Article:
Niles tries to instigate this intentionally after he and Daphne have an argument that leaves him trembling with arousal. Daphne, being Oblivious to Love as usual, doesn't get it and winds up acting even more sweet and polite than usual, thinking that Niles keeps insulting her because he's depressed. Fail.
It does work later on, somewhat more spontaneously- their first time having sex came after a blow-out argument.
The show also did a Deconstructive Parody of the Cheers example above when Frasier, arguing with a coworker, suddenly says, "Are you as turned on as I am?", which is met with a horrified "NO!"
Frasier must have been confused. The belligerence between him and Kate Costas, a former station manager spilled over into passion in season 3.
Jon and Ygritte. Aside from the fact that he's on the Night's Watch and sworn to defend the rest of Westeros from Wildlings like her, he's also sworn a vow of celibacy—something she doesn't hesitate to needle him on constantly. They're also both fully aware of Jon's unspoken attraction to her, and Ygritte keeps baiting him endlessly.
Between Irri and Rakharo in Season 1. They snipe at each other, but their argumentative relationship hides genuine feelings for each other. Unfortunately, the subplot had to be dropped in Season 2 and it turns into Love Hurts when he is killed.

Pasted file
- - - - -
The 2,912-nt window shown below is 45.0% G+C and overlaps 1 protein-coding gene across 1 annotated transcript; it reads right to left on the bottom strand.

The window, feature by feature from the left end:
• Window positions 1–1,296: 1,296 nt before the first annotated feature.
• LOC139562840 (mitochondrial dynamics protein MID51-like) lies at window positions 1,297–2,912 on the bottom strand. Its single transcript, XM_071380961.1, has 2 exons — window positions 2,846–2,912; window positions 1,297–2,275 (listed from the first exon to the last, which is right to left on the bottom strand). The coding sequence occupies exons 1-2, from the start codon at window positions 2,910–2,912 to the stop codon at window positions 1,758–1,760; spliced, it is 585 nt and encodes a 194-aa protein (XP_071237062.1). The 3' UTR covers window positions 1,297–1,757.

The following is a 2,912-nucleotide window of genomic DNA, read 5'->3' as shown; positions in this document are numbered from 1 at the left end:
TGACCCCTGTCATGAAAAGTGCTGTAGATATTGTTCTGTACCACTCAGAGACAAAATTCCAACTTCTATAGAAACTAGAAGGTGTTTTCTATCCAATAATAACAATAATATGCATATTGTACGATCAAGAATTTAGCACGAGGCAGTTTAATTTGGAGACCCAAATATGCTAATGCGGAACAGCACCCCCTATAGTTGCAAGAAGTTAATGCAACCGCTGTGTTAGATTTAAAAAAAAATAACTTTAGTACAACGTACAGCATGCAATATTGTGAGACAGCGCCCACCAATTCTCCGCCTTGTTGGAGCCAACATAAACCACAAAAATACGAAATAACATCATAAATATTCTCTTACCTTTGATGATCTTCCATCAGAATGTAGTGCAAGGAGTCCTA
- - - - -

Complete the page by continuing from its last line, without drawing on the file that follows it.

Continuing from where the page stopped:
Robb with Talisa, a surgeon he meets in the aftermath of Oxcross. They eventually marry.
Rory and Jess from Gilmore Girls started out as a mild form of this trope. They bickered over music, books and television before admitting that they really liked each other. And to a lesser extent, this was also how Rory and Logan initially got to know each other. Paris and Doyle's relationship is a more straightforward example.
The Hardy Boys/Nancy Drew Mysteries: Frank Hardy & Nancy Drew. Dear GODS, Frank & Nancy. The first time the Hardys & Nancy Drew met, Nancy throws Frank to the floor. All episodes featuring the trio inevitably have Nancy & Frank getting seriously on each others' nerves until they finally share a kiss at the end of "Mystery of the Hollywood Phantom".
Nancy: ARGH!!! Frank Hardy is the most exasperating...annoying...frustrating... Bess: ...cute. Nancy:NO! (pause) Well, maybe a little...
Patricia and Eddie in Season 2 are the most famous example, as their feelings are obvious to everyone despite their bantering. Eddie eventually heard her tell Joy that she did like him, but she denied it. Their BST even continued after their kiss.
Joy and Jerome had some of this as well, though it started as actual hatred. She actually tried and failed to invoke this, when she was pretending to have feelings for him, giving us this little gem when she tries to discuss the trope with him.
Joy: Like we are just pretending, and using hate to cover up our real feelings for each other? Jerome: ...no, I think it's just cause we don't like each other.